Victoria and Albert Museum has representation of cultures from around the world. That said much it is “acquired” from Great Britain’s Dominions or in modern parlance, taken from its subjected peoples. It’s free and whatever civilization you have an interest in you’ll find it represented here. If you have children then take them to the Science or Natural History Museum nearby – both are great fun for children and adults alike.
Wolf’s Statute high up in Greenwich Park gives you the most commanding view you will find of London. Nearby Maritime Greenwich is a world heritage site. Only a short ferry trip away from central London, yet many of its inhabitants have never bothered to visit. Home to Greenwich Mean Time (have yourself photographed standing astride the meridian line), Maritime Museum, Royal Observatory, Christopher Wren’s Old Naval College, Inigo Jones’ Queen’s House and presently being restored after a fire the Cutty Sark once the world’s fastest tea clipper. Spend the day but wear sensible shoes for the hill is quite a climb.
X marks the spot where all measurements from London are taken. King Charles’ Statute on Trafalgar Square should be the start of a walk through Admiralty Arch and into St. James’s Park, London’s prettiest open space, head towards Buckingham Palace at the other end of the park. Double back to the Houses of Parliament nearby.
Ye Old Cheshire Cheese, located on Fleet Street is probably the most popular tourist attraction pub in all of London. Famed for being one of the oldest pubs in London and what I like about the place is that it still retains much of its old world charm. The pub is said to have been frequented by numerous famous literary figures, including Charles Dickens, Sir Arthur Conan Doyle, Mark Twain, Alfred Tennyson and William K Wallace! I constantly hear people whining on about the Ye Old Cheshire Cheese being a tourist trap, but if a tourist trap is a bar full of people from all around the world, having a few drinks enjoying themselves, it is a good place to be if you ask me!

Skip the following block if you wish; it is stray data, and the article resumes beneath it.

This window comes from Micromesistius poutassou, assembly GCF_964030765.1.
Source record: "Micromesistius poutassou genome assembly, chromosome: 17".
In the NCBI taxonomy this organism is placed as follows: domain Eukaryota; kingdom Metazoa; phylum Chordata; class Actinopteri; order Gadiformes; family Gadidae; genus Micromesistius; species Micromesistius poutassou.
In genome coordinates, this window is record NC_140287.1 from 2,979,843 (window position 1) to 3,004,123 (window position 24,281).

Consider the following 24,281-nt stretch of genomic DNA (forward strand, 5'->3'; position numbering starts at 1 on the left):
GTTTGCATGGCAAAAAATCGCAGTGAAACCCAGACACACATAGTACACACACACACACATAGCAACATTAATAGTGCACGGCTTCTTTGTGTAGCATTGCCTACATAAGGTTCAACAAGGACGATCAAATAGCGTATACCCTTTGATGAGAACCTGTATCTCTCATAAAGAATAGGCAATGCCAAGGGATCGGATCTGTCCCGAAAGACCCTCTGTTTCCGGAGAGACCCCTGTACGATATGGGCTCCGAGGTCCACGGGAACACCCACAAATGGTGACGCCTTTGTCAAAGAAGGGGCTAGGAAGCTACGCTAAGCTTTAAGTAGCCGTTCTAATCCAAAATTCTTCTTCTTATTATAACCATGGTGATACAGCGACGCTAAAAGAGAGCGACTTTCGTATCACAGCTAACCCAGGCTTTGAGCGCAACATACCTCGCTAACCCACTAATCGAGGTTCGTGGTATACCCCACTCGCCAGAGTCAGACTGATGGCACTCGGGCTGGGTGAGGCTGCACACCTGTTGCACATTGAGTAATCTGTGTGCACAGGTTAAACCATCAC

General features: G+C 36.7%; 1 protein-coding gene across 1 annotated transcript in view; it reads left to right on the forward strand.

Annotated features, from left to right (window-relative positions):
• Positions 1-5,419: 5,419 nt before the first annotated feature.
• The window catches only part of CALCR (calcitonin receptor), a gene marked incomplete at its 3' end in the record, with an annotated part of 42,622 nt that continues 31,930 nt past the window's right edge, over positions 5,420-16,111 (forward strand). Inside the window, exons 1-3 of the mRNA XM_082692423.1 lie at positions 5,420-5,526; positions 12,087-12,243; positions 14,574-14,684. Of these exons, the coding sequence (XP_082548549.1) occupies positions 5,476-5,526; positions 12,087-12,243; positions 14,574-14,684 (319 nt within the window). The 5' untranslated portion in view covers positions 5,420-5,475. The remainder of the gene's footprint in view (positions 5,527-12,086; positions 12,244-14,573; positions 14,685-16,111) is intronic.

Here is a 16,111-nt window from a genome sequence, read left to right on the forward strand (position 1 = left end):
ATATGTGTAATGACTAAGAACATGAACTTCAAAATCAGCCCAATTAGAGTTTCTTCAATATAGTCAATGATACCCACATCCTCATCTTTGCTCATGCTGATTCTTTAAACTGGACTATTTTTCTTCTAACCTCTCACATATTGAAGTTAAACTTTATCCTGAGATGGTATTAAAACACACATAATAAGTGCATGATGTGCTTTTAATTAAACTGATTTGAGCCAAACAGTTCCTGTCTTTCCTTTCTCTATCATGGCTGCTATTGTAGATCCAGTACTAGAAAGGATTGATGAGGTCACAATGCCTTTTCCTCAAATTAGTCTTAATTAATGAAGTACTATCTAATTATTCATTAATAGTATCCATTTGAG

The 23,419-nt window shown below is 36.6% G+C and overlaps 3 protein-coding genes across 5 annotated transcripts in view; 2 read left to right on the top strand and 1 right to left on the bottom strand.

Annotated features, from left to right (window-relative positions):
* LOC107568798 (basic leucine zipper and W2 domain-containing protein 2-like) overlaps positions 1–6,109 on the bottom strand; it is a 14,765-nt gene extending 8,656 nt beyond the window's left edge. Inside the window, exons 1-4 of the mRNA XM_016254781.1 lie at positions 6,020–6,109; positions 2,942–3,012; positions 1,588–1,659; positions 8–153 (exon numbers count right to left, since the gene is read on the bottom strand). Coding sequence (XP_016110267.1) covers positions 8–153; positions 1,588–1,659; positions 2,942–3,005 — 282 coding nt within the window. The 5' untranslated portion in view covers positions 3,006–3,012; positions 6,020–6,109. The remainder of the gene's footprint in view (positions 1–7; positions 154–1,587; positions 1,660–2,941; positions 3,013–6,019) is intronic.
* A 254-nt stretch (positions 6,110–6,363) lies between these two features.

Zoo in Regent’s Park is one of the world’s oldest menageries. Now dedicated to conservation and education. I spent much of my childhood there and loved watching the penguins in their beautiful pool. Alas the penguins have been moved into a new enclosure, but the pool designed by Berthold Lubetkin is a Grade I listed building in the UK Government scheme for protecting important buildings. Don’t miss the new rainforest constructed in the old mammal house – fascinating.
There you have it my personal favourites. And here to save you time and money is a selection of the things you should avoid.
Madam Tussaulds. Yes I know its London’s most popular tourist destination, the queue outside is testament to that. Not cheap a combined family ticket with the next choice on my list to avoid costs £159.60. The only realistic waxwork is Colonel Gadaffi and he looks like a waxwork in real life.
London Dungeon, personal choice here, if you like blood and gore under a Victorian railway arch this is for you. I found it depressing.